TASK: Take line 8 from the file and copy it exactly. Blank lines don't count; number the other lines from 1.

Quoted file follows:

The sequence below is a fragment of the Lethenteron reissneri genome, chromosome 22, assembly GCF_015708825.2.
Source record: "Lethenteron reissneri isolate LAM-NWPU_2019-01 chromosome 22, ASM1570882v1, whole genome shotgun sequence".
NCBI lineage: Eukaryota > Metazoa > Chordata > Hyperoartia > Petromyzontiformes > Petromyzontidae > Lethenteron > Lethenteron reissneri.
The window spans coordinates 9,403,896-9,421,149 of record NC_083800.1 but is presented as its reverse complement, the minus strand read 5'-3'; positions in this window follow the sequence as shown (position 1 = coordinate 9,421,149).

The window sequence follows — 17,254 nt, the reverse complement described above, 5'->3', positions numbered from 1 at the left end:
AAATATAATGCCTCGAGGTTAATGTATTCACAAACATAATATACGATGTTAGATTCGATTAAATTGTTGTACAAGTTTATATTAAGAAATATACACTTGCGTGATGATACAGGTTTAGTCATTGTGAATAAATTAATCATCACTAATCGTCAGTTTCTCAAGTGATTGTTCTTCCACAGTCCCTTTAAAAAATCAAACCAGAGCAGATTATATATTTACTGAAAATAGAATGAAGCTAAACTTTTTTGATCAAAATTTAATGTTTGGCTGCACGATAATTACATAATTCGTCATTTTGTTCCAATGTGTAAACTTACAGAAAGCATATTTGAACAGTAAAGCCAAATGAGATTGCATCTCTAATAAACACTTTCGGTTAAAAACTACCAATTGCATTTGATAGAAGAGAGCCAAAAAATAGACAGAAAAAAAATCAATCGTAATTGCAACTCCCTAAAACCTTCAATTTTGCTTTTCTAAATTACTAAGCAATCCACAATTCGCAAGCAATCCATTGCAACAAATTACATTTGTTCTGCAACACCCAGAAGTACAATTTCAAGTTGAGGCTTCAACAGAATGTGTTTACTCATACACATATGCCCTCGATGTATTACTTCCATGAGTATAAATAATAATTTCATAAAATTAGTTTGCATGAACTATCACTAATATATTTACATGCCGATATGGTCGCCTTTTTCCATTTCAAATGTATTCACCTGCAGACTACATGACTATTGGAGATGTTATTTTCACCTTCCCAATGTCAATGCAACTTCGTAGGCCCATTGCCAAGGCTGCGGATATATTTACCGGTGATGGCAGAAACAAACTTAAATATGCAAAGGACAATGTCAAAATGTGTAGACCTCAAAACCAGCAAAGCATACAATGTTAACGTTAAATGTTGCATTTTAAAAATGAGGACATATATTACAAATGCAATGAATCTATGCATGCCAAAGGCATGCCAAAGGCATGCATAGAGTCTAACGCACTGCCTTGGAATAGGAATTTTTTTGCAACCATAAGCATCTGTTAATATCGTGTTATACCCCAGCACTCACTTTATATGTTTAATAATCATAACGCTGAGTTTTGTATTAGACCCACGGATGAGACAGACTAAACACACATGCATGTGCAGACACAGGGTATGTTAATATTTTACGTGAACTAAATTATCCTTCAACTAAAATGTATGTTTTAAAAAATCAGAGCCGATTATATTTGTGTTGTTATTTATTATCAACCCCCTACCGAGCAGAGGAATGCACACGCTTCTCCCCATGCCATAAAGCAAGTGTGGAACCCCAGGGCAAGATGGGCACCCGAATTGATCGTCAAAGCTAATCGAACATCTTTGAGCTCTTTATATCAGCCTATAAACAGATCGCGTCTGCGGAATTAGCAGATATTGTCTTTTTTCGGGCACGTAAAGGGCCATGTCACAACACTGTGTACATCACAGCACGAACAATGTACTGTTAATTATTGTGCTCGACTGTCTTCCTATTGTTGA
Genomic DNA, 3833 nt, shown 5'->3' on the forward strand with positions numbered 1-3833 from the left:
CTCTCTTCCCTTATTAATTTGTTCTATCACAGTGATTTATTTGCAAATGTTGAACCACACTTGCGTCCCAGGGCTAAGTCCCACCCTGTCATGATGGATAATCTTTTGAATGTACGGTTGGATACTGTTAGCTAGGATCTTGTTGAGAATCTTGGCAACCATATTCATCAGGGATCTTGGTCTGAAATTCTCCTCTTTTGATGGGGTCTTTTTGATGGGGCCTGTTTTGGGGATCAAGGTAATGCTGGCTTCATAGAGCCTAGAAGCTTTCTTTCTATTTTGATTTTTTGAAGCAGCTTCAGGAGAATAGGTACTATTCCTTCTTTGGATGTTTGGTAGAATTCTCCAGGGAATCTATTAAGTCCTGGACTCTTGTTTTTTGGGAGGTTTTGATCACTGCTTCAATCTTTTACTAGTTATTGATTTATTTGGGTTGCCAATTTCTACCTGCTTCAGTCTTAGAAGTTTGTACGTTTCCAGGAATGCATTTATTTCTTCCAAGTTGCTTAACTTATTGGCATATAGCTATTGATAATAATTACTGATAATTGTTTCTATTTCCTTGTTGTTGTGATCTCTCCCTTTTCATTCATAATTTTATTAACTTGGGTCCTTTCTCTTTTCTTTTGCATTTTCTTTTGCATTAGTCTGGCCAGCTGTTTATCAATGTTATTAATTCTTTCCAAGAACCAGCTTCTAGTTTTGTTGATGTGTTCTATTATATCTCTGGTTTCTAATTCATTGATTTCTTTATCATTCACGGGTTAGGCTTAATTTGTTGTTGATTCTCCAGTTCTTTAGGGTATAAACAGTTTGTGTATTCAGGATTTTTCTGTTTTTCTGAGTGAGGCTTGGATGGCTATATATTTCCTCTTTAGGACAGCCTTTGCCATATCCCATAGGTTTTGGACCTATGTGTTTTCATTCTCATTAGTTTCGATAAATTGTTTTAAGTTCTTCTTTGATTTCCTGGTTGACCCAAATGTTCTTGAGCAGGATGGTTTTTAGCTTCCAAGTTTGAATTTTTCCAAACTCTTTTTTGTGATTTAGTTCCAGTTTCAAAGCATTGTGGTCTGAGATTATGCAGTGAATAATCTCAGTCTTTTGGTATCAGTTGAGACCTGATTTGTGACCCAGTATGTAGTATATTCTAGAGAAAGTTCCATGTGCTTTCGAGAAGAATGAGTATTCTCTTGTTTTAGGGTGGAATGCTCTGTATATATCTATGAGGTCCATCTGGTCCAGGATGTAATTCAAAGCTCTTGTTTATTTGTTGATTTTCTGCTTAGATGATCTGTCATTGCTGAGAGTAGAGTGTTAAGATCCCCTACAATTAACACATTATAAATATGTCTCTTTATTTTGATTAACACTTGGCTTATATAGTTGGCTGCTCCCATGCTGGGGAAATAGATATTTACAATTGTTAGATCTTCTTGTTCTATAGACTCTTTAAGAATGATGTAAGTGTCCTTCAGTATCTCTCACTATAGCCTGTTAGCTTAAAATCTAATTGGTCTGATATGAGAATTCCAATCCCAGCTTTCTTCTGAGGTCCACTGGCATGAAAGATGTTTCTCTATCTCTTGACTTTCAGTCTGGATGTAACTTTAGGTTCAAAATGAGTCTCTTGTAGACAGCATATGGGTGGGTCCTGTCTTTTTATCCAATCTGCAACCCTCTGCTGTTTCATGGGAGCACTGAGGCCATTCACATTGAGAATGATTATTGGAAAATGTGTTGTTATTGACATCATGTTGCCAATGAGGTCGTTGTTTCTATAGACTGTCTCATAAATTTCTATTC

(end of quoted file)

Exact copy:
CTCTCTTCCCTTATTAATTTGTTCTATCACAGTGATTTATTTGCAAATGTTGAACCACACTTGCGTCCCAGGGCTAAGTCCCACCCTGTCATGATGGATAATCTTTTGAATGTACGGTTGGATACTGTTAGCTAGGATCTTGTTGAGAATCTTGGCAACCATATTCATCAGGGATCTTGGTCTGAAATTCTCCTCTTTTGATGGGGTCTTTTTGATGGGGCCTGTTTTGGGGATCAAGGTAATGCTGGCTTCATAGAGCCTAGAAGCTTTCTTTCTATTTTGATTTTTTGAAGCAGCTTCAGGAGAATAGGTACTATTCCTTCTTTGGATGTTTGGTAGAATTCTCCAGGGAATCTATTAAGTCCTGGACTCTTGTTTTTTGGGAGGTTTTGATCACTGCTTCAATCTTTTACTAGTTATTGATTTATTTGGGTTGCCAATTTCTACCTGCTTCAGTCTTAGAAGTTTGTACGTTTCCAGGAATGCATTTATTTCTTCCAAGTTGCTTAACTTATTGGCATATAGCTATTGATAATAATTACTGATAATTGTTTCTATTTCCTTGTTGTTGTGATCTCTCCCTTTTCATTCATAATTTTATTAACTTGGGTCCTTTCTCTTTTCTTTTGCATTTTCTTTTGCATTAGTCTGGCCAGCTGTTTATCAATGTTATTAATTCTTTCCAAGAACCAGCTTCTAGTTTTGTTGATGTGTTCTATTATATCTCTGGTTTCTAATTCATTGATTTCTTTATCATTCACGGGTTAGGCTTAATTTGTTGTTGATTCTCCAGTTCTTTAGGGTATAAACAGTTTGTGTATTCAGGATTTTTCTGTTTTTCTGAGTGAGGCTTGGATGGCTATATATTTCCTCTTTAGGACAGCCTTTGCCATATCCCATAGGTTTTGGACCTATGTGTTTTCATTCTCATTAGTTTCGATAAATTGTTTTAAGTTCTTCTTTGATTTCCTGGTTGACCCAAATGTTCTTGAGCAGGATGGTTTTTAGCTTCCAAGTTTGAATTTTTCCAAACTCTTTTTTGTGATTTAGTTCCAGTTTCAAAGCATTGTGGTCTGAGATTATGCAGTGAATAATCTCAGTCTTTTGGTATCAGTTGAGACCTGATTTGTGACCCAGTATGTAGTATATTCTAGAGAAAGTTCCATGTGCTTTCGAGAAGAATGAGTATTCTCTTGTTTTAGGGTGGAATGCTCTGTATATATCTATGAGGTCCATCTGGTCCAGGATGTAATTCAAAGCTCTTGTTTATTTGTTGATTTTCTGCTTAGATGATCTGTCATTGCTGAGAGTAGAGTGTTAAGATCCCCTACAATTAACACATTATAAATATGTCTCTTTATTTTGATTAACACTTGGCTTATATAGTTGGCTGCTCCCATGCTGGGGAAATAGATATTTACAATTGTTAGATCTTCTTGTTCTATAGACTCTTTAAGAATGATGTAAGTGTCCTTCAGTATCTCTCACTATAGCCTGTTAGCTTAAAATCTAATTGGTCTGATATGAGAATTCCAATCCCAGCTTTCTTCTGAGGTCCACTGGCATGAAAGATGTTTCTCTATCTCTTGACTTTCAGTCTGGATGTAACTTTAGGTTCAAAATGAGTCTCTTGTAGACAGCATATGGGTGGGTCCTGTCTTTTTATCCAATCTGCAACCCTCTGCTGTTTCATGGGAGCACTGAGGCCATTCACATTGAGAATGATTATTGGAAAATGTGTTGTTATTGACATCATGTTGCCAATGAGGTCGTTGTTTCTATAGACTGTCTCATAAATTTCTATTC